"It was a devolution first and now here we have it."

English votes for English laws

James Cook

Scotland Correspondent, BBC News

PM; If I am your Prime Minister after May 7, you (Scotland) will get more powers in full but English MPs will have the decisive say on English issues.

'We won the debate'

James Cook

Scotland Correspondent, BBC News

David Cameron: my government made the big, bold audacious decision to allow an in-out referendum and my side won that debate.

'Best economic results'

In his speech earlier, Danny Alexander said: "Scotland will have the ability to choose which levers to pull to get the best economic results to deliver growth and jobs and fairness to the people of Scotland.

"But importantly, within a much wider framework of the family of nations that is the United Kingdom."

Cameron speech

Laura Bicker

Scotland Correspondent, BBC News

PM David Cameron says Scotland spoke, we listened and now we have delivered.

Guaranteed powers

Tim Reid

Political correspondent, BBC News

PM describes it a "a great day for Scotland"... "Be in no doubt, whoever forms the UK Govt after May 7th, these new powers are guaranteed."

'No didn't mean no change'

@nickeardley

BBC journalist Nick Eardley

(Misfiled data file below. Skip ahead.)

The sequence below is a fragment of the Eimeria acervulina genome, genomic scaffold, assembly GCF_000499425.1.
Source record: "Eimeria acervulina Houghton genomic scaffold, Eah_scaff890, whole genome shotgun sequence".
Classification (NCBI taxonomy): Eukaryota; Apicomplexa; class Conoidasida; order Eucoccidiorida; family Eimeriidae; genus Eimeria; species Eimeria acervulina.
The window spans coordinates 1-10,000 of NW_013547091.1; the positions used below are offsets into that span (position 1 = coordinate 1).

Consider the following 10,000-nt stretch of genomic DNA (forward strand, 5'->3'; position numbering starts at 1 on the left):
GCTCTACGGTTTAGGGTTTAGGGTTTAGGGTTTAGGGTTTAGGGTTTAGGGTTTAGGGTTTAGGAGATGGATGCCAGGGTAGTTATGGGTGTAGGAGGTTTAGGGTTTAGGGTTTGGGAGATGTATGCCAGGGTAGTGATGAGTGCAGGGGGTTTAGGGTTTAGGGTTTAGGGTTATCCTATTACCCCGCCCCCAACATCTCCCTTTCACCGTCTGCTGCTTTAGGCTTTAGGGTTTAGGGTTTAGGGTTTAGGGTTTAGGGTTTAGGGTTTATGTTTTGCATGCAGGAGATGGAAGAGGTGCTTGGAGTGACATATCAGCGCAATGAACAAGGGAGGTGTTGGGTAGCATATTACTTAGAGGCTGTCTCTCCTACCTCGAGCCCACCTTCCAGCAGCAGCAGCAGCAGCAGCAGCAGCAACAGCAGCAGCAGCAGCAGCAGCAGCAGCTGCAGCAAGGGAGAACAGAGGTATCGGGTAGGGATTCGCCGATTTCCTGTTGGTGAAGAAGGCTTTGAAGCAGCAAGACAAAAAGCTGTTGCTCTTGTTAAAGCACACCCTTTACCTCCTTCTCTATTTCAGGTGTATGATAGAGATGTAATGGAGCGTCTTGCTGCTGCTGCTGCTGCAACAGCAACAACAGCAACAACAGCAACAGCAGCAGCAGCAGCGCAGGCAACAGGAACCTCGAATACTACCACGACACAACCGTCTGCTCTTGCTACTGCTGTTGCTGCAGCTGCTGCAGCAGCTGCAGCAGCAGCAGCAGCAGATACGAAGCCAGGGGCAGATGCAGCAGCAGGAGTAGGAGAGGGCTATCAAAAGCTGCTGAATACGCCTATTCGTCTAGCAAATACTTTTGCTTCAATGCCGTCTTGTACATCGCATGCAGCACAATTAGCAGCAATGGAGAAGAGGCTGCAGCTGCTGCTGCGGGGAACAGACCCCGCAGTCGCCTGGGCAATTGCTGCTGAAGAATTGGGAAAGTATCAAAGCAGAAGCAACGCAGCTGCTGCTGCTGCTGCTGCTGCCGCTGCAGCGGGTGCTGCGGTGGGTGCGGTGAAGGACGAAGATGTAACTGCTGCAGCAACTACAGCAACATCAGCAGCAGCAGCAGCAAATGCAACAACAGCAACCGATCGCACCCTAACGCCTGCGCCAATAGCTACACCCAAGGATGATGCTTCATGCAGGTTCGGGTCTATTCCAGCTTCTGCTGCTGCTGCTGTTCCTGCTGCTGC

tweets: "A no vote didn't mean no change..." parties promised "extensive new powers" to Scotland after #indyref says @David_Cameron

Alexander: This is built to last

Chief Secretary to the Treasury, Danny Alexander, has said new powers for Scotland will no be affected by the result of the general election.

danny alexander
BBC

He said: "Delivery of these powers is guaranteed whichever combination of parties forms the next government. This package devolves huge responsibility for Scotland - home rule within the United Kingdom.

"This new settlement is built to last because it makes the Scottish Parliament one of the most powerful devolved institutions in the developed world. For the first time, the majority of the Scottish government's budget will come from Scottish tax rather than the block grant."

Crystal ball cracked

Andrew Black

Political reporter, BBC Scotland

A small clarification. Earlier I predicted first minister's questions would be dominated by more powers for Scotland. In reality, Labour raised the NHS, while the Conservatives focussed on Scotland's new property tax. The Lib Dems did it, though!

David Cameron speech

Watch a press conference, including a speech by Prime Minister David Cameron, on the live coverage tab of this page.

Holyrood powers - Your views

Text 80295

Worried, Angus: To all the YES voters, just wait until your taxes go through the roof to pay for the idle and feckless.

Kim: I am happy enough with the new powers, just very worried about the future tax rises that are going to come. Income tax has to rise to pay for what the SNP want to do.

Cameron meets Sturgeon

David Cameron and Nicola Sturgeon
PA

Prime Minister David Cameron is pictured shaking hands with First Minister Nicola Sturgeon in the latter's office, as they met to discuss proposed new powers for the Scottish Parliament.